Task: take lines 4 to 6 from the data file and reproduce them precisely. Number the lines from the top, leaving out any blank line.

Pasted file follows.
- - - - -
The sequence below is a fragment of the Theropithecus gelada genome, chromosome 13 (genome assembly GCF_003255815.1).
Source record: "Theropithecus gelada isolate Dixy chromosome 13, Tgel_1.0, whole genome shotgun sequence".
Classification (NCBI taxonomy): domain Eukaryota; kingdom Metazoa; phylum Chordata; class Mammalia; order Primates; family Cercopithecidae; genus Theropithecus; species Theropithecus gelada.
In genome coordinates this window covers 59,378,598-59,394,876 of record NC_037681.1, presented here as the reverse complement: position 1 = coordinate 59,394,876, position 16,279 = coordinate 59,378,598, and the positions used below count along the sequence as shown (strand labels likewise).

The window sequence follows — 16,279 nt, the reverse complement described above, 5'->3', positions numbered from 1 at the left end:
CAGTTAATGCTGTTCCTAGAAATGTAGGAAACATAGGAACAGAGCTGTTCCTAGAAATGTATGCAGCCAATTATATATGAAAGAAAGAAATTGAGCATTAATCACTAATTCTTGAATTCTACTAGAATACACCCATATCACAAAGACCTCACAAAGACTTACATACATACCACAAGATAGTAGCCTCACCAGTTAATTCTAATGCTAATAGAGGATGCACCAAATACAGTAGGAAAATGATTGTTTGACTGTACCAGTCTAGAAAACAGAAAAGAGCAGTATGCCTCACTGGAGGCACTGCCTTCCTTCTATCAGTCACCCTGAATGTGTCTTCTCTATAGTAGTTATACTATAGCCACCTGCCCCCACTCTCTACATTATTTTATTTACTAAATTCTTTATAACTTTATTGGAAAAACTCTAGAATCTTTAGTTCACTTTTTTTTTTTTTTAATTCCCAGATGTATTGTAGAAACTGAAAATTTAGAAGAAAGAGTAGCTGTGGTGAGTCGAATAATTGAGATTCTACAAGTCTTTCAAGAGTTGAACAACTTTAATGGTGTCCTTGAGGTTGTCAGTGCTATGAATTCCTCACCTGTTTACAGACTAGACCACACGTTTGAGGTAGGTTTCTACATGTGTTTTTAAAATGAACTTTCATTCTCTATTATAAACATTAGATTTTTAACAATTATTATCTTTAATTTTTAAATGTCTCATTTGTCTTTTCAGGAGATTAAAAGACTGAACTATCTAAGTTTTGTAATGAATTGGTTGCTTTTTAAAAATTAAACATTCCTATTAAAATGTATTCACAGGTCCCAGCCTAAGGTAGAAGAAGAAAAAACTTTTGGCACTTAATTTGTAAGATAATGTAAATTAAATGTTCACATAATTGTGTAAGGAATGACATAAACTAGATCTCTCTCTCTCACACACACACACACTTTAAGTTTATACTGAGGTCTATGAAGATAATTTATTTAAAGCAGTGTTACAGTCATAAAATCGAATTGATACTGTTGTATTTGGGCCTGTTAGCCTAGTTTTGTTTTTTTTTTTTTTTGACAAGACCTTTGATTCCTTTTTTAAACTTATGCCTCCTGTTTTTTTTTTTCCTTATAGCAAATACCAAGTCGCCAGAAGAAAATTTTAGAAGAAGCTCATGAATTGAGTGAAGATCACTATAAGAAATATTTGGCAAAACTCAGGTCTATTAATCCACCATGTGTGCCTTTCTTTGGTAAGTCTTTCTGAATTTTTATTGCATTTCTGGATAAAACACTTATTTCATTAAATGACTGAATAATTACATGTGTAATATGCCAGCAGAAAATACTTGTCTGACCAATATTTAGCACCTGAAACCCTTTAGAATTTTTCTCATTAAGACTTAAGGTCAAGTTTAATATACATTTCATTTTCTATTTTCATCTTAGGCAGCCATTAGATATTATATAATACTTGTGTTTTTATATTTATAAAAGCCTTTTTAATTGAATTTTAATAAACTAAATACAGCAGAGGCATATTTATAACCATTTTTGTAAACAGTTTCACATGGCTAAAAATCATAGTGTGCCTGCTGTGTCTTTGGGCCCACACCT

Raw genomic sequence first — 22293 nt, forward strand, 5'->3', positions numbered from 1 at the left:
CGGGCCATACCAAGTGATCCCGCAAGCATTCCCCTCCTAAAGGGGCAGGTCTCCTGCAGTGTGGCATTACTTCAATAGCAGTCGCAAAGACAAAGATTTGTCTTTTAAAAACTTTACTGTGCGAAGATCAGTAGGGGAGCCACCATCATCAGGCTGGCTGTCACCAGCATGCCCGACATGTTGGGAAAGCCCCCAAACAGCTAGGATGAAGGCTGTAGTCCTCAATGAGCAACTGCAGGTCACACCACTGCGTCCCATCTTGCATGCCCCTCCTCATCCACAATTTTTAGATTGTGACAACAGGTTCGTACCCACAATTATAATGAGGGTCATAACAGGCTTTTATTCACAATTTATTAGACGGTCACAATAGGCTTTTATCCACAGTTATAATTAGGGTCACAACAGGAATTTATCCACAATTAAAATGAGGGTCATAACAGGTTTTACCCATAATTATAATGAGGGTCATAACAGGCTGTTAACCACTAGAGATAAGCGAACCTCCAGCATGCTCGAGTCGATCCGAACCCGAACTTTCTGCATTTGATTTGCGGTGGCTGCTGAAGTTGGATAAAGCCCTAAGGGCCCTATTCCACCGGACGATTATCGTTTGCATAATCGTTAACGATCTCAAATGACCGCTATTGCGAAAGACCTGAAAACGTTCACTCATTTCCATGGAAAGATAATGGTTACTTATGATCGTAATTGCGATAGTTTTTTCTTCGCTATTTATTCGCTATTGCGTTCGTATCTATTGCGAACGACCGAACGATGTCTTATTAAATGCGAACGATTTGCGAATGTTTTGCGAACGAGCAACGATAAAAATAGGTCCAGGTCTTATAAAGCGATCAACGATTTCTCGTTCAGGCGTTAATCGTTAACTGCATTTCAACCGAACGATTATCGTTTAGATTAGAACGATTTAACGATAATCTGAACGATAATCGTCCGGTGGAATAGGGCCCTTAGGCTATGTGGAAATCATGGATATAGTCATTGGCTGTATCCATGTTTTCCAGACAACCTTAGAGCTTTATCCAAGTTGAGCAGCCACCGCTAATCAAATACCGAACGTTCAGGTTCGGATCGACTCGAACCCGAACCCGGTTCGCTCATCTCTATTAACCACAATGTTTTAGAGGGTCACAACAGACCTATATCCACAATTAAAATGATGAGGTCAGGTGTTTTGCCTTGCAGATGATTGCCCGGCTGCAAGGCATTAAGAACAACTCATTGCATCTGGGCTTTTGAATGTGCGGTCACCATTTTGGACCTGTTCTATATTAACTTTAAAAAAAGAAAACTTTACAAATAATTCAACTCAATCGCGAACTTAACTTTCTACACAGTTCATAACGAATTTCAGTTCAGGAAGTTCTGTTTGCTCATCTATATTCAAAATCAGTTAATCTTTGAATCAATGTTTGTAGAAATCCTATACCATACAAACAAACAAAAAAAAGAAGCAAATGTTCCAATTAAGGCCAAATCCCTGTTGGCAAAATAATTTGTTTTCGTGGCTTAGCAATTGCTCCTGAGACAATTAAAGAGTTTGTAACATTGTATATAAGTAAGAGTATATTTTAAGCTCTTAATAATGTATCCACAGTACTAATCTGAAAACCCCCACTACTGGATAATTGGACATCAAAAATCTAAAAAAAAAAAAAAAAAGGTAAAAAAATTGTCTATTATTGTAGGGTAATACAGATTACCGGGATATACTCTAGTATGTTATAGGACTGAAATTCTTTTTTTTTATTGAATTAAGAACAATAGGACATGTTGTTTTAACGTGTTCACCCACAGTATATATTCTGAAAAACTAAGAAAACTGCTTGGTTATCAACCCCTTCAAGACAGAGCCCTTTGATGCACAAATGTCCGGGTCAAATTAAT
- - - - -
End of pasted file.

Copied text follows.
In genome coordinates this window covers 59,378,598-59,394,876 of record NC_037681.1, presented here as the reverse complement: position 1 = coordinate 59,394,876, position 16,279 = coordinate 59,378,598, and the positions used below count along the sequence as shown (strand labels likewise).

The window sequence follows — 16,279 nt, the reverse complement described above, 5'->3', positions numbered from 1 at the left end:
CAGTTAATGCTGTTCCTAGAAATGTAGGAAACATAGGAACAGAGCTGTTCCTAGAAATGTATGCAGCCAATTATATATGAAAGAAAGAAATTGAGCATTAATCACTAATTCTTGAATTCTACTAGAATACACCCATATCACAAAGACCTCACAAAGACTTACATACATACCACAAGATAGTAGCCTCACCAGTTAATTCTAATGCTAATAGAGGATGCACCAAATACAGTAGGAAAATGATTGTTTGACTGTACCAGTCTAGAAAACAGAAAAGAGCAGTATGCCTCACTGGAGGCACTGCCTTCCTTCTATCAGTCACCCTGAATGTGTCTTCTCTATAGTAGTTATACTATAGCCACCTGCCCCCACTCTCTACATTATTTTATTTACTAAATTCTTTATAACTTTATTGGAAAAACTCTAGAATCTTTAGTTCACTTTTTTTTTTTTTTAATTCCCAGATGTATTGTAGAAACTGAAAATTTAGAAGAAAGAGTAGCTGTGGTGAGTCGAATAATTGAGATTCTACAAGTCTTTCAAGAGTTGAACAACTTTAATGGTGTCCTTGAGGTTGTCAGTGCTATGAATTCCTCACCTGTTTACAGACTAGACCACACGTTTGAGGTAGGTTTCTACATGTGTTTTTAAAATGAACTTTCATTCTCTATTATAAACATTAGATTTTTAACAATTATTATCTTTAATTTTTAAATGTCTCATTTGTCTTTTCAGGAGATTAAAAGACTGAACTATCTAAGTTTTGTAATGAATTGGTTGCTTTTTAAAAATTAAACATTCCTATTAAAATGTATTCACAGGTCCCAGCCTAAGGTAGAAGAAGAAAAAACTTTTGGCACTTAATTTGTAAGATAATGTAAATTAAATGTTCACATAATTGTGTAAGGAATGACATAAACTAGATCTCTCTCTCTCACACACACACACACTTTAAGTTTATACTGAGGTCTATGAAGATAATTTATTTAAAGCAGTGTTACAGTCATAAAATCGAATTGATACTGTTGTATTTGGGCCTGTTAGCCTAGTTTTGTTTTTTTTTTTTTTTGACAAGACCTTTGATTCCTTTTTTAAACTTATGCCTCCTGTTTTTTTTTTTCCTTATAGCAAATACCAAGTCGCCAGAAGAAAATTTTAGAAGAAGCTCATGAATTGAGTGAAGATCACTATAAGAAATATTTGGCAAAACTCAGGTCTATTAATCCACCATGTGTGCCTTTCTTTGGTAAGTCTTTCTGAATTTTTATTGCATTTCTGGATAAAACACTTATTTCATTAAATGACTGAATAATTACATGTGTAATATGCCAGCAGAAAATACTTGTCTGACCAATATTTAGCACCTGAAACCCTTTAGAATTTTTCTCATTAAGACTTAAGGTCAAGTTTAATATACATTTCATTTTCTATTTTCATCTTAGGCAGCCATTAGATATTATATAATACTTGTGTTTTTATATTTATAAAAGCCTTTTTAATTGAATTTTAATAAACTAAATACAGCAGAGGCATATTTATAACCATTTTTGTAAACAGTTTCACATGGCTAAAAATCATAGTGTGCCTGCTGTGTCTTTGGGCCCACACCT